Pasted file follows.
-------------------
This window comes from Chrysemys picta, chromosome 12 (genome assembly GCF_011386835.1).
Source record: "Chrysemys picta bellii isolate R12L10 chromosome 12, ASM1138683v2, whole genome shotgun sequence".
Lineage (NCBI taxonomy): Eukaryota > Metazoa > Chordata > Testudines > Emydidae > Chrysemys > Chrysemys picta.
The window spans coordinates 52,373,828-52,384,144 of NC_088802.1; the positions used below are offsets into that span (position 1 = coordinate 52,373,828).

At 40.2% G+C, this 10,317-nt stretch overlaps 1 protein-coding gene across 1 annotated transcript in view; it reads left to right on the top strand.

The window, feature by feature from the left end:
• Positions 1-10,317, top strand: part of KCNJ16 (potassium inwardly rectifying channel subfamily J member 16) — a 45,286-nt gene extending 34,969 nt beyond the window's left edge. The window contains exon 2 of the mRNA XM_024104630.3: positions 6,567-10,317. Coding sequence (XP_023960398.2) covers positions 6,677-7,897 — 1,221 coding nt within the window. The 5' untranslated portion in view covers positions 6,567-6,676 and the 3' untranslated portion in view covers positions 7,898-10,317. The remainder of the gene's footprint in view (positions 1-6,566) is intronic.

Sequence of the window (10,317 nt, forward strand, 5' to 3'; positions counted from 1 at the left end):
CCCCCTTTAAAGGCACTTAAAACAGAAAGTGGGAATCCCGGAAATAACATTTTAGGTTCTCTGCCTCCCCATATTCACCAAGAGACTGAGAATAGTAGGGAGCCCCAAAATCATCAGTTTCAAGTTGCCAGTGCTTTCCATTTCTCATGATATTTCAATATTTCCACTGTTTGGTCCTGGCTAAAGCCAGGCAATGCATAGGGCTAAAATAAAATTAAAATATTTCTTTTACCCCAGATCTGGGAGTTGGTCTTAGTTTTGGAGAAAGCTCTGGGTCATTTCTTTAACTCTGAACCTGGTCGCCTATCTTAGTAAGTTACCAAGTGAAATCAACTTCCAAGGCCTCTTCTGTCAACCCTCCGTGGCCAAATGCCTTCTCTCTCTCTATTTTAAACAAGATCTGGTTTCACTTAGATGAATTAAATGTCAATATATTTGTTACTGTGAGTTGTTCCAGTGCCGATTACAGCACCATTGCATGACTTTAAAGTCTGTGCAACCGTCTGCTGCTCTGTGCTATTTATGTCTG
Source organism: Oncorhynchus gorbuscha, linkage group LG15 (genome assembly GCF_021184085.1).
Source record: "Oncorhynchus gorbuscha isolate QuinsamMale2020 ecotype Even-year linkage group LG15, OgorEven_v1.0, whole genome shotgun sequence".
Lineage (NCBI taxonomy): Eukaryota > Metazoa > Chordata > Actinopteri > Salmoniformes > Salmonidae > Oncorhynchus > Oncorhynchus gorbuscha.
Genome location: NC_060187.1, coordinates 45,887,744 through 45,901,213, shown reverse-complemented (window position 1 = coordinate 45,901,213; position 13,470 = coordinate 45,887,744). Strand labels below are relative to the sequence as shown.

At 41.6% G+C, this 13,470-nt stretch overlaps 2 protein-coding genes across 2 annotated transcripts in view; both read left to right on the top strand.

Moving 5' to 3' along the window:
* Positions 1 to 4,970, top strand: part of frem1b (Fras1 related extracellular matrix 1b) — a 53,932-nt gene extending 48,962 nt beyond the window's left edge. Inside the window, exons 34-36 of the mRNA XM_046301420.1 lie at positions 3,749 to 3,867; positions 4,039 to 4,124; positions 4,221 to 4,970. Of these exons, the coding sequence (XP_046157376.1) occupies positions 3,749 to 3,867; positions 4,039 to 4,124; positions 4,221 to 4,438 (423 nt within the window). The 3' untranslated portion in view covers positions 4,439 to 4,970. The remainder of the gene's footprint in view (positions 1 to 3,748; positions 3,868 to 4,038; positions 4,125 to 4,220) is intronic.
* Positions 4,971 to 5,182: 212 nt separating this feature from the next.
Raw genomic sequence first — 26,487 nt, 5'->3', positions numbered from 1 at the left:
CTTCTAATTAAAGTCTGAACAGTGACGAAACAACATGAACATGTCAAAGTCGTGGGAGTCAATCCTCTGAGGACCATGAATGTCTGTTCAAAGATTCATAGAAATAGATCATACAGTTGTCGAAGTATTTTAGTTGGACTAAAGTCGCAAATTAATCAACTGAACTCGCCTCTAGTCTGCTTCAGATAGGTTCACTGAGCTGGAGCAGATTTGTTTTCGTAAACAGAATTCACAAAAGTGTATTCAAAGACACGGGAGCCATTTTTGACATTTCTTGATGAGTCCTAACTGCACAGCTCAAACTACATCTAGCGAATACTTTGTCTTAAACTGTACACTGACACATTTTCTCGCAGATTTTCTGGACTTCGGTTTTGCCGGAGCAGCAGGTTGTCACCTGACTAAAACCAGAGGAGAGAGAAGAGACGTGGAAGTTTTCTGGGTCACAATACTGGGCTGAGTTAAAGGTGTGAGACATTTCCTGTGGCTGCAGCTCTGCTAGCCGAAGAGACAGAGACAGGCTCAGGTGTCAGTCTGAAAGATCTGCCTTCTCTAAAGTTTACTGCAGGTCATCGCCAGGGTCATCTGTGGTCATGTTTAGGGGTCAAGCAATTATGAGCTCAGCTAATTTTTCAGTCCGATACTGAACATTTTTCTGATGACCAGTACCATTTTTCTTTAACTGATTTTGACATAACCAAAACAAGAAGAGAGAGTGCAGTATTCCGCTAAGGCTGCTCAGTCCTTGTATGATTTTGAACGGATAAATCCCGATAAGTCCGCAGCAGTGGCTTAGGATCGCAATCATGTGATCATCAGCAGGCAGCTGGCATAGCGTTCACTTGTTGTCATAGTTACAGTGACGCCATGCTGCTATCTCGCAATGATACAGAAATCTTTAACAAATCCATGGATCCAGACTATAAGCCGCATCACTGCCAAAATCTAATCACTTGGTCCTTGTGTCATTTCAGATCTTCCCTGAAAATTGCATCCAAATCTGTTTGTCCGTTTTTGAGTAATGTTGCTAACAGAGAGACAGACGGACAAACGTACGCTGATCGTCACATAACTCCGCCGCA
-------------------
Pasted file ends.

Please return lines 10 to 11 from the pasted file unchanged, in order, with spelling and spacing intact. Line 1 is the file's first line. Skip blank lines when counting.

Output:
Source organism: Oncorhynchus gorbuscha, linkage group LG15 (genome assembly GCF_021184085.1).
Source record: "Oncorhynchus gorbuscha isolate QuinsamMale2020 ecotype Even-year linkage group LG15, OgorEven_v1.0, whole genome shotgun sequence".